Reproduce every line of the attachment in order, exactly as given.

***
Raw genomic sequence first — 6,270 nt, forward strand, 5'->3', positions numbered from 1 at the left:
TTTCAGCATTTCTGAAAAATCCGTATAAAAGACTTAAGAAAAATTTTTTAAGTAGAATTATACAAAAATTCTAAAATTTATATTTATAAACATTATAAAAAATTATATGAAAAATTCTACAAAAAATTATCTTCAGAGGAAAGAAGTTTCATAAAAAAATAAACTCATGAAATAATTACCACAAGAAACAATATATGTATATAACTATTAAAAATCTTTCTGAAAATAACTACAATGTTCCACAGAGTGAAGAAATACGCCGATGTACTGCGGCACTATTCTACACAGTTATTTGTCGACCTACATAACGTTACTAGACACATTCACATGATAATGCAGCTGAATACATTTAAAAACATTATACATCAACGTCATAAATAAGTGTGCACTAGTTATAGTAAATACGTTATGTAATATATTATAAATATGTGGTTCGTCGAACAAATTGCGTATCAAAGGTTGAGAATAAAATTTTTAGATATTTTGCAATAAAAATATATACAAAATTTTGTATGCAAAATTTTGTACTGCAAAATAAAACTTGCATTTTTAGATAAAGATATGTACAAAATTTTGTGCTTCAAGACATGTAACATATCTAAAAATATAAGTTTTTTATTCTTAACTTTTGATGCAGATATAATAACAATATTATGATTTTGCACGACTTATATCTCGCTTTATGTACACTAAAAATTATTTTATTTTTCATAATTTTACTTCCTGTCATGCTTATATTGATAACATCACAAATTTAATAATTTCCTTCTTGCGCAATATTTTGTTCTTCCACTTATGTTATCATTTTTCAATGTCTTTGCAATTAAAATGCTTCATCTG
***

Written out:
Raw genomic sequence first — 6,270 nt, forward strand, 5'->3', positions numbered from 1 at the left:
TTTCAGCATTTCTGAAAAATCCGTATAAAAGACTTAAGAAAAATTTTTTAAGTAGAATTATACAAAAATTCTAAAATTTATATTTATAAACATTATAAAAAATTATATGAAAAATTCTACAAAAAATTATCTTCAGAGGAAAGAAGTTTCATAAAAAAATAAACTCATGAAATAATTACCACAAGAAACAATATATGTATATAACTATTAAAAATCTTTCTGAAAATAACTACAATGTTCCACAGAGTGAAGAAATACGCCGATGTACTGCGGCACTATTCTACACAGTTATTTGTCGACCTACATAACGTTACTAGACACATTCACATGATAATGCAGCTGAATACATTTAAAAACATTATACATCAACGTCATAAATAAGTGTGCACTAGTTATAGTAAATACGTTATGTAATATATTATAAATATGTGGTTCGTCGAACAAATTGCGTATCAAAGGTTGAGAATAAAATTTTTAGATATTTTGCAATAAAAATATATACAAAATTTTGTATGCAAAATTTTGTACTGCAAAATAAAACTTGCATTTTTAGATAAAGATATGTACAAAATTTTGTGCTTCAAGACATGTAACATATCTAAAAATATAAGTTTTTTATTCTTAACTTTTGATGCAGATATAATAACAATATTATGATTTTGCACGACTTATATCTCGCTTTATGTACACTAAAAATTATTTTATTTTTCATAATTTTACTTCCTGTCATGCTTATATTGATAACATCACAAATTTAATAATTTCCTTCTTGCGCAATATTTTGTTCTTCCACTTATGTTATCATTTTTCAATGTCTTTGCAATTAAAATGCTTCATCTG